Biochar-Soil Interactions in Four Agricultural Soils

Noraini Md Jaafar, Peta Clode, Lynette Abbott

Research output: Contribution to journalArticle

9 Citations (Scopus)

Abstract

© 2015 Soil Science Society of China. Soils in south-western Australia are highly weathered and deficient in nutrients for agricultural production. Addition of biochar has been suggested as a mean of improving soil C storage, texture and nutrient retention of these soils. Clay amendment in sandy soils in this region is a management practice used to improve soil conditions, including water repellence. In this study a woody biochar (Simcoa biochar) was characterised using scanning electron microscopy before, and four weeks after, it was incorporated into each of four soils differing in clay content and organic matter. Scanning electron microscopy of Simcoa biochar after incubation in soil showed different degrees of attachment of soil particles to the biochar surfaces after 28 d. In addition, the effects of three biochars, Simcoa biochar, activated biochar and Wundowie biochar, on soil microbial biomass C and soil respiration were investigated in a short-term incubation experiment. It was hypothesised that all three biochars would have greater potential to increase soil microbial activity in the soil that had higher organic matter and clay. After 28-d incubation in soil, all three biochars had led to a higher microbial biomass C in the clayey soil, but prior to this time, less marked differences were observed in microbial biomass C among the four soils following biochar application.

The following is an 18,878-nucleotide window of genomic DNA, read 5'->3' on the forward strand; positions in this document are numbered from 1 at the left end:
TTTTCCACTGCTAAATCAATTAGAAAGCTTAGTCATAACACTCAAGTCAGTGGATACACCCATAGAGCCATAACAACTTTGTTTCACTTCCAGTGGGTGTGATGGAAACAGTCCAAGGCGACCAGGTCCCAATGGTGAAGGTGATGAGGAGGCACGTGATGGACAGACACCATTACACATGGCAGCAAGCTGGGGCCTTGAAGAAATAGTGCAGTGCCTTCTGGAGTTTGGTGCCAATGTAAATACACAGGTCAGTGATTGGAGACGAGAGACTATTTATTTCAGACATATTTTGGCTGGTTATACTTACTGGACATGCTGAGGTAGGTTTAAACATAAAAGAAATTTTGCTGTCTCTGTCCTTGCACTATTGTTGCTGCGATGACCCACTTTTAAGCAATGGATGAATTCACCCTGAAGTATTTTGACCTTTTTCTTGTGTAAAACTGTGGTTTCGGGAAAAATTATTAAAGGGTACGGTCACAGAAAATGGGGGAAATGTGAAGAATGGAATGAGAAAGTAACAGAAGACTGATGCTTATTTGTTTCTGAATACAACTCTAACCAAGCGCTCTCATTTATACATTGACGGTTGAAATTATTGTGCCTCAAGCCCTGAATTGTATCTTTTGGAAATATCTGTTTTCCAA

Original languageEnglish
Pages (from-to)729-736
JournalPedosphere
Volume25
Issue number5
DOIs
Publication statusPublished - 2015

Fingerprint Dive into the research topics of 'Biochar-Soil Interactions in Four Agricultural Soils'. Together they form a unique fingerprint.

  • Cite this